NEW YORK -- Fighting back tears, relatives of people killed in the 2001 terrorist attacks challenged an independent commission Monday to find out why their loved ones died.
"We deserve answers to the long list of questions we have," said Mary Fetchet, who lost her 24-year-old son, Brad, in the World Trade Center attacks. "What were the failures? Who was accountable?"
The two-day public hearing, the commission's first, is designed to investigate the attacks that killed about 3,000 people.
Thomas Kean, chairman of the National Commission on Terrorist Attacks Upon the United States, said the commission's objective was to answer the American people's questions: "What if anything went wrong on that day? What can prevent terrorist attacks of this scale from happening again?"
The panel is assembling a staff of 50 to 60 people to help with its investigation and to write a report by May 2004.
'REVENGE' FOR ATTACKS: A man with a history of mental problems was charged Monday with killing four immigrants in New York since February, including three apparent victims of misplaced rage from the Sept. 11 terrorist attacks.
Larme Price told police that he shot three victims -- one Guyanese, one Indian and one Yemeni -- because he believed each was of Middle Eastern descent and that he wanted to exact revenge for the terrorist attacks.
House fails to pass smallpox vaccine bill
WASHINGTON -- A Republican-crafted bill compensating people injured or killed by the smallpox vaccine was defeated in the House Monday amid debate over the size of the payments, and the troubled vaccination program was temporarily suspended in at least nine states.
The plan was meant to encourage medical workers and emergency responders to get immunized.
State officials said they were suspending the program to give federal officials time to investigate the vaccine's role in three heart attack deaths.
The House defeated the bill 206-184. Florida representatives voted along party lines, Democrats in favor and Republicans against, with the exception of Republican Mark Foley.
Academy officer says he regrets handling of case
DENVER -- The outgoing Air Force Academy officer who oversees cadets, Brig. Gen. Sylvanus Taco Gilbert III, endorsed his own removal Monday and expressed regret for making statements that suggested a cadet had invited a sexual assault.
Meanwhile, senators demanded an independent investigation Monday into the handling of a string of sexual assault reports at the academy, saying the Air Force has refused to hold leaders at the academy accountable.
Under sharp questioning from outraged lawmakers, Air Force Secretary James G. Roche said that he would consider seeking an outside review to help the academy overcome the scandal.
Supreme Court rules in redistricting battle
WASHINGTON -- The Supreme Court ruled Monday that federal courts can step in and draw legislative boundaries in some instances when state processes fail.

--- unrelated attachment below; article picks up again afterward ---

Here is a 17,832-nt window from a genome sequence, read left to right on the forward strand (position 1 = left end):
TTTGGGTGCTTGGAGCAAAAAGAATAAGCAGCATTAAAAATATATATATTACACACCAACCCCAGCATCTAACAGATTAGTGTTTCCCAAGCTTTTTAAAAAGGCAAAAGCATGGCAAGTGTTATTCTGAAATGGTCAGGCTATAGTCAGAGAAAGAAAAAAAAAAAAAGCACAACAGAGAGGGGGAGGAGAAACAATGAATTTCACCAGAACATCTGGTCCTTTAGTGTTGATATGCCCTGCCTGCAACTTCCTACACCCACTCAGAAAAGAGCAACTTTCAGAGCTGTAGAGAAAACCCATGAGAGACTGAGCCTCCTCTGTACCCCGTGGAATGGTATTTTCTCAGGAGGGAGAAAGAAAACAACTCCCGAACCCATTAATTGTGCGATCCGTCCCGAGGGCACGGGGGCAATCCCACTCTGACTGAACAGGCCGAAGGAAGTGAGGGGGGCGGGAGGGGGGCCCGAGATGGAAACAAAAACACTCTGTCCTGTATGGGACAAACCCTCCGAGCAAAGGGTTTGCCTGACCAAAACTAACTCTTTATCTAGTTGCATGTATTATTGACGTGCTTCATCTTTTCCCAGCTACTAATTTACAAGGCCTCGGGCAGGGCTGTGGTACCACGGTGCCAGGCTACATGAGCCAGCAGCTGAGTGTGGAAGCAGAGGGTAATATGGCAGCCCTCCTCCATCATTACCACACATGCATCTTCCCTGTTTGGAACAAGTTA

The decision upholds a federal court's boundaries for Mississippi's congressional districts and is a victory for Republicans.
Justices were sharply divided in parts of the ruling, but unanimously agreed that federal judges were right to block a state court plan that favored Democrats, because the plan had not been precleared for racial bias by the Justice Department.
LAW ENFORCEMENT: The court debated two California law enforcement cases Monday, one to decide whether sex crimes from the distant past can be prosecuted now and the other to decide whether county sheriffs can carry out raids on Indian reservations.
AFFIRMATIVE ACTION: The court hears arguments in two cases Tuesday on whether the University of Michigan's undergraduate and law school should continue to use race as a factor in admissions.
U.S. report cites war allies for human rights abuses
WASHINGTON -- The State Department criticized Israeli and Palestinian authorities Monday for widespread abuses in their conflict, and denounced China for what it said was a long list of rights violations.
In its annual human rights report, covering almost 200 countries, the State Department said many supporters of the U.S.-led war effort in Iraq had subpar rights records in 2002.
Qatar and Kuwait, two of the countries most identified with the war against Iraq, were said to be generally respectful of the rights of citizens.
On Israel, the report said the country's overall human rights record in the occupied territories remained poor, and worsened in several areas as it continued to commit "numerous, serious human rights abuses."
The report also criticized the Palestinian Authority's rights record. It said many members of Palestinian security services and the Fatah faction of the Palestine Liberation Organization participated with civilians and terrorist groups in violent attacks against Israeli settlers, other civilians and soldiers.